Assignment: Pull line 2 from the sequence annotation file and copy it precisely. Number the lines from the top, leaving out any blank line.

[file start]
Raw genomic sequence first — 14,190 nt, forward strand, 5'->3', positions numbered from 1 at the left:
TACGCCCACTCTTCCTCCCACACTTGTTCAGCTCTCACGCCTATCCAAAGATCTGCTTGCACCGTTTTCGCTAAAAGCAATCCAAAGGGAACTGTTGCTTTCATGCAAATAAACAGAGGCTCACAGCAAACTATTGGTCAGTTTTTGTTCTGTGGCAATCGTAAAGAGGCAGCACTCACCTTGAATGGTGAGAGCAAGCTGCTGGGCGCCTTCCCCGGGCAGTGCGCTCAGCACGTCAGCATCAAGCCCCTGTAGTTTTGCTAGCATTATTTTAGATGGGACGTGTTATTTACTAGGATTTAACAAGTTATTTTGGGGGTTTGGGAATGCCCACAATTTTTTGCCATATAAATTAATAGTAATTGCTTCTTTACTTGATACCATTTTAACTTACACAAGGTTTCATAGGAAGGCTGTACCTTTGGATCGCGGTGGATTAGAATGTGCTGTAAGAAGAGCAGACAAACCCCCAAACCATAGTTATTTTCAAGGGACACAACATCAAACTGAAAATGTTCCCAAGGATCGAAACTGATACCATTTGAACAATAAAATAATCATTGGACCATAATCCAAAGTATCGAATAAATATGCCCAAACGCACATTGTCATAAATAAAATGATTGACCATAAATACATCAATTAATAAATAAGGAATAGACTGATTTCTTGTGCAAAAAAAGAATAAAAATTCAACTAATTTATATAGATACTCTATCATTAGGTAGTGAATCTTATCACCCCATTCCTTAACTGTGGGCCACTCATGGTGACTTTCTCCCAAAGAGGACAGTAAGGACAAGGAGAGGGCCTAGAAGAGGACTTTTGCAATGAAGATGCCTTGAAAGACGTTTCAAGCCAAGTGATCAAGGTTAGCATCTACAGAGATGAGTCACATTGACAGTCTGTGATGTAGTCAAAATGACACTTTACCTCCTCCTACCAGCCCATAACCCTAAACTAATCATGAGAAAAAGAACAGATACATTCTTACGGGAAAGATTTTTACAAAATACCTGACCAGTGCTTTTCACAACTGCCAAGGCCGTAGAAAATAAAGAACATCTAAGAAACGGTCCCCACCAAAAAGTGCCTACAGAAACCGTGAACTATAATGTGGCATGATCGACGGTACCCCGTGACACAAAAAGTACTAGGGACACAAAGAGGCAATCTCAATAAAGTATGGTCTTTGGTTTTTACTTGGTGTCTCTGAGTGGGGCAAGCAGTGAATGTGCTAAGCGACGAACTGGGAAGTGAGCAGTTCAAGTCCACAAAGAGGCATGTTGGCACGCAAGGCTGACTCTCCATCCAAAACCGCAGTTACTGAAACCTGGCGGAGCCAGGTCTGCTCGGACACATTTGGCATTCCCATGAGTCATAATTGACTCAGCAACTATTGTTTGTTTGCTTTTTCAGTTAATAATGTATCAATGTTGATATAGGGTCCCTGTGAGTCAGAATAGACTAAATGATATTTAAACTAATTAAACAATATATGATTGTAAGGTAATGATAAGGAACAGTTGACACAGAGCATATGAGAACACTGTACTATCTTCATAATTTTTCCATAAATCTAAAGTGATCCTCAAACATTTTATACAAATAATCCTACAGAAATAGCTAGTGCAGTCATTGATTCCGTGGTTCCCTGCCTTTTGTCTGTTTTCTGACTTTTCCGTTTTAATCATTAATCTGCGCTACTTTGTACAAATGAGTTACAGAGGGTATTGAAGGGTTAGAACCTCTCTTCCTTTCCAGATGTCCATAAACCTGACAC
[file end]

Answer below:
TACGCCCACTCTTCCTCCCACACTTGTTCAGCTCTCACGCCTATCCAAAGATCTGCTTGCACCGTTTTCGCTAAAAGCAATCCAAAGGGAACTGTTGCTTTCATGCAAATAAACAGAGGCTCACAGCAAACTATTGGTCAGTTTTTGTTCTGTGGCAATCGTAAAGAGGCAGCACTCACCTTGAATGGTGAGAGCAAGCTGCTGGGCGCCTTCCCCGGGCAGTGCGCTCAGCACGTCAGCATCAAGCCCCTGTAGTTTTGCTAGCATTATTTTAGATGGGACGTGTTATTTACTAGGATTTAACAAGTTATTTTGGGGGTTTGGGAATGCCCACAATTTTTTGCCATATAAATTAATAGTAATTGCTTCTTTACTTGATACCATTTTAACTTACACAAGGTTTCATAGGAAGGCTGTACCTTTGGATCGCGGTGGATTAGAATGTGCTGTAAGAAGAGCAGACAAACCCCCAAACCATAGTTATTTTCAAGGGACACAACATCAAACTGAAAATGTTCCCAAGGATCGAAACTGATACCATTTGAACAATAAAATAATCATTGGACCATAATCCAAAGTATCGAATAAATATGCCCAAACGCACATTGTCATAAATAAAATGATTGACCATAAATACATCAATTAATAAATAAGGAATAGACTGATTTCTTGTGCAAAAAAAGAATAAAAATTCAACTAATTTATATAGATACTCTATCATTAGGTAGTGAATCTTATCACCCCATTCCTTAACTGTGGGCCACTCATGGTGACTTTCTCCCAAAGAGGACAGTAAGGACAAGGAGAGGGCCTAGAAGAGGACTTTTGCAATGAAGATGCCTTGAAAGACGTTTCAAGCCAAGTGATCAAGGTTAGCATCTACAGAGATGAGTCACATTGACAGTCTGTGATGTAGTCAAAATGACACTTTACCTCCTCCTACCAGCCCATAACCCTAAACTAATCATGAGAAAAAGAACAGATACATTCTTACGGGAAAGATTTTTACAAAATACCTGACCAGTGCTTTTCACAACTGCCAAGGCCGTAGAAAATAAAGAACATCTAAGAAACGGTCCCCACCAAAAAGTGCCTACAGAAACCGTGAACTATAATGTGGCATGATCGACGGTACCCCGTGACACAAAAAGTACTAGGGACACAAAGAGGCAATCTCAATAAAGTATGGTCTTTGGTTTTTACTTGGTGTCTCTGAGTGGGGCAAGCAGTGAATGTGCTAAGCGACGAACTGGGAAGTGAGCAGTTCAAGTCCACAAAGAGGCATGTTGGCACGCAAGGCTGACTCTCCATCCAAAACCGCAGTTACTGAAACCTGGCGGAGCCAGGTCTGCTCGGACACATTTGGCATTCCCATGAGTCATAATTGACTCAGCAACTATTGTTTGTTTGCTTTTTCAGTTAATAATGTATCAATGTTGATATAGGGTCCCTGTGAGTCAGAATAGACTAAATGATATTTAAACTAATTAAACAATATATGATTGTAAGGTAATGATAAGGAACAGTTGACACAGAGCATATGAGAACACTGTACTATCTTCATAATTTTTCCATAAATCTAAAGTGATCCTCAAACATTTTATACAAATAATCCTACAGAAATAGCTAGTGCAGTCATTGATTCCGTGGTTCCCTGCCTTTTGTCTGTTTTCTGACTTTTCCGTTTTAATCATTAATCTGCGCTACTTTGTACAAATGAGTTACAGAGGGTATTGAAGGGTTAGAACCTCTCTTCCTTTCCAGATGTCCATAAACCTGACAC